We hang up and before I can analyze why I didn’t tell Adam that the work stuff that had come up included Joe, I call my mother who is happy to come over and babysit. My father recently passed away and my mother has been struggling a bit. A pang of guilt comes over me. Sometimes it gets so busy we don’t see or talk to each other for days, so it will be good to set eyes on her.

* * *

While waiting for my mother to arrive, Leah and Lucas work on their homework at the kitchen table and I sit at the computer holding Avery and do some internet searches. The first thing I search for on Google is Leto, the goddess in whose image the sculpture from the park is made. I learn that Leto is the goddess of motherhood and the protector of the young. She was bride of Zeus, and the mother of the twin gods Apollo and Artemis. She was also known as a goddess of modesty. Thirteen years ago, as a new social worker, I missed these details, not making the connection between Leto, mothers and Nell Sharpe. I read further and learn that Leto was pursued by many: the jealous wife of Zeus, giants and other monsters. Leto’s two children, Apollo and Artemis, were skilled hunters and often came to their mother’s rescue. Interesting, I think, as I rub Avery’s back in small circles. Beneath the goddess of motherhood two mothers are found dead. Murdered. How could that be a coincidence? A serial killer fixated on mothers? My body gives an involuntary shudder and the sudden movement causes Avery to squawk in dismay. “Shh,” I say. “It’s okay.” Is it really considered a serial killing if the cases are thirteen years apart? Maybe there weren’t only two cases. With one hand I awkwardly plink at the keyboard: Cedar City, Singer Park, murders. Instantly, hundreds of results pop up. I start to scroll through them, but quickly give up. There are too many. I can’t believe that our Cedar City had that many murders, but quickly find my mistake. There is certainly more than one Cedar City in the United States and more than likely more than one Singer Park. I amend my search to Cedar City, Iowa, Medwyn Singer Park, murder and for good measure I add Leto.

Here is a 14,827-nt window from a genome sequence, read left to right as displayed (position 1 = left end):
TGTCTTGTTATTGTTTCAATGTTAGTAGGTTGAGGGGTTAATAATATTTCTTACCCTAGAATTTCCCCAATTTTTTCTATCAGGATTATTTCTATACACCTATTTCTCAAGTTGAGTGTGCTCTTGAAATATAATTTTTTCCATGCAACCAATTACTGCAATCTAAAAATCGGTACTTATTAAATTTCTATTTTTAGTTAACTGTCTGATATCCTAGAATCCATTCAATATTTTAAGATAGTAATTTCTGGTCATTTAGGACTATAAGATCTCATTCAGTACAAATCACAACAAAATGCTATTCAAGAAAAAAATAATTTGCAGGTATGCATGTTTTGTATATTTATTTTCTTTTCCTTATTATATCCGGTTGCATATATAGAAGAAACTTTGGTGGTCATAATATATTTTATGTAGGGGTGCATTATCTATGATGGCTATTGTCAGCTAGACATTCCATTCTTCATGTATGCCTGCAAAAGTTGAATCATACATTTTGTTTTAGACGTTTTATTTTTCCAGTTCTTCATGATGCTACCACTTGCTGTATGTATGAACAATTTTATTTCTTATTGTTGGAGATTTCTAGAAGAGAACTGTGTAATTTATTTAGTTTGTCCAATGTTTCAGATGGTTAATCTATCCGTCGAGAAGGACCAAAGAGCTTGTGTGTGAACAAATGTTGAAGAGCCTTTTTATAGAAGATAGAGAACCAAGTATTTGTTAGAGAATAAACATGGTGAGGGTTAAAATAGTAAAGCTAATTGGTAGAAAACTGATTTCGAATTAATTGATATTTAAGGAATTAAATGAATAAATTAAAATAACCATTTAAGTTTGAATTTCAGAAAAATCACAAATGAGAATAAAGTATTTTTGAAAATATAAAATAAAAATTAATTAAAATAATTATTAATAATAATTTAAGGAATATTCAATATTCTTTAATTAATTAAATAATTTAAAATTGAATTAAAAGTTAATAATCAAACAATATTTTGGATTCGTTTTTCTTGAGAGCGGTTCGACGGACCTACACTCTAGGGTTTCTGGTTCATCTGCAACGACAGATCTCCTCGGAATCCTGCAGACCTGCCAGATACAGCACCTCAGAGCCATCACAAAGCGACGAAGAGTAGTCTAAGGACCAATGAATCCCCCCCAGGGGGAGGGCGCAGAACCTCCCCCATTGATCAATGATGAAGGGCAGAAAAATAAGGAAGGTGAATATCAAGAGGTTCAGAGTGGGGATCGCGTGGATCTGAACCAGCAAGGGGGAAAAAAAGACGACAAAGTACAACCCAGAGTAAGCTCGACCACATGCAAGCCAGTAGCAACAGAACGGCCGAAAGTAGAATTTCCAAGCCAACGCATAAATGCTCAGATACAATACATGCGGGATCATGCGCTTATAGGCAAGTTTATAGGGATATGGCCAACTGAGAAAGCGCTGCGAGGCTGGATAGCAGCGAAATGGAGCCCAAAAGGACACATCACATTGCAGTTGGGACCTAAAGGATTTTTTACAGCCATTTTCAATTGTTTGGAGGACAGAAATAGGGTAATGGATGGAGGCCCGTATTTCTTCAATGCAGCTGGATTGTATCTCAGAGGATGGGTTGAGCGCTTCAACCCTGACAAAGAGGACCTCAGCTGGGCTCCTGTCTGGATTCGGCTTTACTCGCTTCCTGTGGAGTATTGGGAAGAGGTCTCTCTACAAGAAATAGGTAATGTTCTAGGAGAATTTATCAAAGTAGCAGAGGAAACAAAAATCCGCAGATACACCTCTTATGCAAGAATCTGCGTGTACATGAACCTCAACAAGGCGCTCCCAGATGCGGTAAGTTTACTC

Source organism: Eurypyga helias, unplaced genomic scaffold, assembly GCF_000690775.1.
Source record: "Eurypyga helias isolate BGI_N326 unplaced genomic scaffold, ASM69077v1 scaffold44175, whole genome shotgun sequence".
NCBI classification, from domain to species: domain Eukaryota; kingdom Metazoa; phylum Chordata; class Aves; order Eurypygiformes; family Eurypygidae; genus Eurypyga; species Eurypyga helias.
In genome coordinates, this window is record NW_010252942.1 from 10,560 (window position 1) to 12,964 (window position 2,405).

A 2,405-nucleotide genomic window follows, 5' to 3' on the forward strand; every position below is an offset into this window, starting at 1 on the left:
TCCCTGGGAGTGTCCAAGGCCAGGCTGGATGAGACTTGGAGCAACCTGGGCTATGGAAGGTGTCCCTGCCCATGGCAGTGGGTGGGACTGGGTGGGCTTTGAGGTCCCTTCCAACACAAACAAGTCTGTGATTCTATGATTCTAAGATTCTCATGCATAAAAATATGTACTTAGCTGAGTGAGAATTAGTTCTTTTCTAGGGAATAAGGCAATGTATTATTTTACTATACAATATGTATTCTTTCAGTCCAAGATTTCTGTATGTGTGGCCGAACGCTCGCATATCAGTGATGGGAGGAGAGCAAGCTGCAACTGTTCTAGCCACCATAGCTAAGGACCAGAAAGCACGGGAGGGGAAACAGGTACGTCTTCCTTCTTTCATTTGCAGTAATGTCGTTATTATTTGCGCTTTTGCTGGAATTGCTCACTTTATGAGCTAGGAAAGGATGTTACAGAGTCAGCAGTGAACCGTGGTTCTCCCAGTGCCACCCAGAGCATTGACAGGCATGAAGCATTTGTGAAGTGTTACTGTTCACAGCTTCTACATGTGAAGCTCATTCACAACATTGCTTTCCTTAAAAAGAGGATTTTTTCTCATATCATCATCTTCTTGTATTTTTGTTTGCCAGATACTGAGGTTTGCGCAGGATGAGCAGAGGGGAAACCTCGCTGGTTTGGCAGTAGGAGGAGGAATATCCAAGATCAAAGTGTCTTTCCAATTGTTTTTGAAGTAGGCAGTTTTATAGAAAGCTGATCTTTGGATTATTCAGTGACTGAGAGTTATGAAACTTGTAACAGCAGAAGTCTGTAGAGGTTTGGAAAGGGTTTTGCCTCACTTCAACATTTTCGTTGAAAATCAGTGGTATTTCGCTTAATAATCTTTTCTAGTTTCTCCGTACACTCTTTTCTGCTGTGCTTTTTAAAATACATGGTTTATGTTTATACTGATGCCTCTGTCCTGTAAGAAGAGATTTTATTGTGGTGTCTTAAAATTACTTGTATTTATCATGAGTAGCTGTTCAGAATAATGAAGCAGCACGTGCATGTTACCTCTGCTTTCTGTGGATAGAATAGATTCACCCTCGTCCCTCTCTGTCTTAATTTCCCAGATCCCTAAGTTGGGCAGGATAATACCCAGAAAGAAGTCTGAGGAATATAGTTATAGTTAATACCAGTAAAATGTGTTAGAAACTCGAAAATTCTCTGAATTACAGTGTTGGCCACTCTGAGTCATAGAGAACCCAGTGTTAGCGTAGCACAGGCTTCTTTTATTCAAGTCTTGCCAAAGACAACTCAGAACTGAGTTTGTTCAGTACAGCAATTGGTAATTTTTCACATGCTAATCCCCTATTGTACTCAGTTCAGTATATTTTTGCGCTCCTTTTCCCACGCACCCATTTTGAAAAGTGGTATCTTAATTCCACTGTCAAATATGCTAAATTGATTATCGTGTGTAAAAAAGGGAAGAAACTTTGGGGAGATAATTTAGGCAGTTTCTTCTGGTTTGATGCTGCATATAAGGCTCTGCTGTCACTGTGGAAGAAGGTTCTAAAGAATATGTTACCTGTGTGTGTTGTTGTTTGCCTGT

Only two links appear. A story recounting the murder of Nell Sharpe and this morning’s newspaper article about Marissa Newkirk.

The doorbell rings and both Leah and Lucas scramble to get to the door first. “Grandma!” they shout and Avery’s arms flail in fright at the sudden sound.

“Poor Avery,” I whisper into my daughter’s ear. “How are you going to survive these wild animals?”